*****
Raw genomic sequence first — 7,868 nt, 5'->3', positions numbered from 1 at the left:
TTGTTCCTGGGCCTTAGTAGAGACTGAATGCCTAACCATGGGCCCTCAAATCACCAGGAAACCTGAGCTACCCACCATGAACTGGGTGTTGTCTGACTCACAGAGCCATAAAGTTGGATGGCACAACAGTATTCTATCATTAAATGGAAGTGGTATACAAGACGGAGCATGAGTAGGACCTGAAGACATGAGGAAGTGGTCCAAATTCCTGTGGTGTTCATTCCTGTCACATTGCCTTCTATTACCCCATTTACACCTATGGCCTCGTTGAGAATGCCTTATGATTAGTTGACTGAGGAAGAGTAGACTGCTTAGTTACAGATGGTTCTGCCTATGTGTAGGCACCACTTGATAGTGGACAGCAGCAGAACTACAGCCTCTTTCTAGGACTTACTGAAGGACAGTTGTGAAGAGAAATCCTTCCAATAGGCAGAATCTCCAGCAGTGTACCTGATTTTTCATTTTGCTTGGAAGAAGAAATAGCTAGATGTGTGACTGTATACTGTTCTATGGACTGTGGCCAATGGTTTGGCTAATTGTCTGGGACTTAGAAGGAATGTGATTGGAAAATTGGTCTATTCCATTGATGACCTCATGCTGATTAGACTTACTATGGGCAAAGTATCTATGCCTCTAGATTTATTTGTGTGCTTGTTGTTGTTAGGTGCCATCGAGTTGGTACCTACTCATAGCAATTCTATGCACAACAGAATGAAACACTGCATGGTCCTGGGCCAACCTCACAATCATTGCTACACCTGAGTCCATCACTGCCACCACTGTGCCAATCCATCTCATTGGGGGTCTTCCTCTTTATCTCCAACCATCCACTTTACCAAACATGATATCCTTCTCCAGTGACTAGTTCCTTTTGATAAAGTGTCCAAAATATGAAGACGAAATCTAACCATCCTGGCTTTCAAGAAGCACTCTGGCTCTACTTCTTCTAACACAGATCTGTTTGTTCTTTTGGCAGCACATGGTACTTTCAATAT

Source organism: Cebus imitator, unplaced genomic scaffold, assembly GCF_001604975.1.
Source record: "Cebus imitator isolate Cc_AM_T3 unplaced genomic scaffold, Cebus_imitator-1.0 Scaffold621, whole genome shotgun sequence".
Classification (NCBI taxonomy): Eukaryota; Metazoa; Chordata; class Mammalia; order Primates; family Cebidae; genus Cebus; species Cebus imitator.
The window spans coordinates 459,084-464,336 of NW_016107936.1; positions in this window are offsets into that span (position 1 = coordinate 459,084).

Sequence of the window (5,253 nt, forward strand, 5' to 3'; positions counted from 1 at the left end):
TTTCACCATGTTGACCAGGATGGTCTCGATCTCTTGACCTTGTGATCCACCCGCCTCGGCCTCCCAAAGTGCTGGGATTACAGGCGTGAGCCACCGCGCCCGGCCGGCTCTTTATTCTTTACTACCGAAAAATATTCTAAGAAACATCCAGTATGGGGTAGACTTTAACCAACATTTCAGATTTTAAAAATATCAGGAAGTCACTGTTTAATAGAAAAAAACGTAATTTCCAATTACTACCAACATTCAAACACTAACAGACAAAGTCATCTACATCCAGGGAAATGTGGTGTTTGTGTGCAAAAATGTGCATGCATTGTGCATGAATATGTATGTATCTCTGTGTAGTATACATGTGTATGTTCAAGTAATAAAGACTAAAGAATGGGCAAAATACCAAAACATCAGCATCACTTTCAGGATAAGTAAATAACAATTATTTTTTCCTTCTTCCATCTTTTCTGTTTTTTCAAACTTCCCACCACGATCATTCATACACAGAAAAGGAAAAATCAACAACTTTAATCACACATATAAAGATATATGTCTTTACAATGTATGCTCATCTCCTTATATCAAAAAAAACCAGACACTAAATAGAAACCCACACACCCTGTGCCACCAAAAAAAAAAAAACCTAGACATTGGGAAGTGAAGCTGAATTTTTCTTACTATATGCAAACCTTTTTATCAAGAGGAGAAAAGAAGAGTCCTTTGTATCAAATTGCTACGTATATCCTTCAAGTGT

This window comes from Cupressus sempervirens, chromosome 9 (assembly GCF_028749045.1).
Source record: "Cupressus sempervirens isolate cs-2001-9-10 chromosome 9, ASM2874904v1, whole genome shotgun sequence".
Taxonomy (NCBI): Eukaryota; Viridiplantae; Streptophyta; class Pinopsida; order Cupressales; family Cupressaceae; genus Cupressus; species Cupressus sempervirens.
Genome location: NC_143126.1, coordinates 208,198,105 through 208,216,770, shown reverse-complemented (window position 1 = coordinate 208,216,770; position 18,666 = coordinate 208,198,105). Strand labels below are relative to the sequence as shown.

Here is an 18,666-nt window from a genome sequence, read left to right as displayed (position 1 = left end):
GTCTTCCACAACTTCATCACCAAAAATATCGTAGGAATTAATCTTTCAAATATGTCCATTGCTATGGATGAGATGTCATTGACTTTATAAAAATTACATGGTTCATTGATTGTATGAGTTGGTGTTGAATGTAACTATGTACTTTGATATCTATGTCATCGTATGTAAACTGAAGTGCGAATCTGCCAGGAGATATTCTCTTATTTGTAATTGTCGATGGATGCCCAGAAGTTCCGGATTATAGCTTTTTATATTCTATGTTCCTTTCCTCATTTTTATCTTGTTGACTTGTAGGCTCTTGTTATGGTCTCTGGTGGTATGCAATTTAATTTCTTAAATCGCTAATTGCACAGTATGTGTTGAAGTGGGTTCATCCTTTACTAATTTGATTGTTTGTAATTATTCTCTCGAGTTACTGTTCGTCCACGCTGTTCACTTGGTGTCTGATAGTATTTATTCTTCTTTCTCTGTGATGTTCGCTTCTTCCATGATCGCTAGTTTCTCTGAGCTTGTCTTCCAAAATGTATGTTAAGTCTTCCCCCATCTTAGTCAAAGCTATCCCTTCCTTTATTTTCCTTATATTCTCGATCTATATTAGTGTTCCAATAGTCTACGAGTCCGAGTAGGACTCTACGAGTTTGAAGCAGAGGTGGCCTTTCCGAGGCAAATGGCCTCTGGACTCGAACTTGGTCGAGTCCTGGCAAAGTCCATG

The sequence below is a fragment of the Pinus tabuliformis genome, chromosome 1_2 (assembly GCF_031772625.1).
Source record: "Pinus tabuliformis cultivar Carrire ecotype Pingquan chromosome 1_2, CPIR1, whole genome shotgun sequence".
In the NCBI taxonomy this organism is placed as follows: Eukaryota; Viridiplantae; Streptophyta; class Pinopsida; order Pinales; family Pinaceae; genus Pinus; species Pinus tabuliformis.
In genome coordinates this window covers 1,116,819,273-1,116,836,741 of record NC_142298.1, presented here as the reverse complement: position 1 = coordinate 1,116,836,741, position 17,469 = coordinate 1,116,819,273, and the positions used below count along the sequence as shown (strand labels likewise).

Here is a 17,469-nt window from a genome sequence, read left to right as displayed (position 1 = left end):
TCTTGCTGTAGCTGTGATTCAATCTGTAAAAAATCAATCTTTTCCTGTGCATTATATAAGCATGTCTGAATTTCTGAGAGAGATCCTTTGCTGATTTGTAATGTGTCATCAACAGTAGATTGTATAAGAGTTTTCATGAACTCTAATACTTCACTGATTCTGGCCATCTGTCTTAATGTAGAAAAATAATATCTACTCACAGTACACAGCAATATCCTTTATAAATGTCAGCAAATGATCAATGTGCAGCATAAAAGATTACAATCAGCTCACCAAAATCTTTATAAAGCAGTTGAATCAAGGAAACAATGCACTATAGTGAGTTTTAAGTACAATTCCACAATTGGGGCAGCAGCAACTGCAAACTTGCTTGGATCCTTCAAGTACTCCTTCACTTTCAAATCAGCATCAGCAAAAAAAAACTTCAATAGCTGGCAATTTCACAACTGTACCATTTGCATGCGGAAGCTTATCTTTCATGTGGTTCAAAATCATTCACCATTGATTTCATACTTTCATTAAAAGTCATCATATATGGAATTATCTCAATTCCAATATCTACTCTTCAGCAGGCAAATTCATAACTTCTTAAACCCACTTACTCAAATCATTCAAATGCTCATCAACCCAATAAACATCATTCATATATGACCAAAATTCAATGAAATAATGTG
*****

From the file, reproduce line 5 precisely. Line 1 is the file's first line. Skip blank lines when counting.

Classification (NCBI taxonomy): Eukaryota; Metazoa; Chordata; class Mammalia; order Primates; family Cebidae; genus Cebus; species Cebus imitator.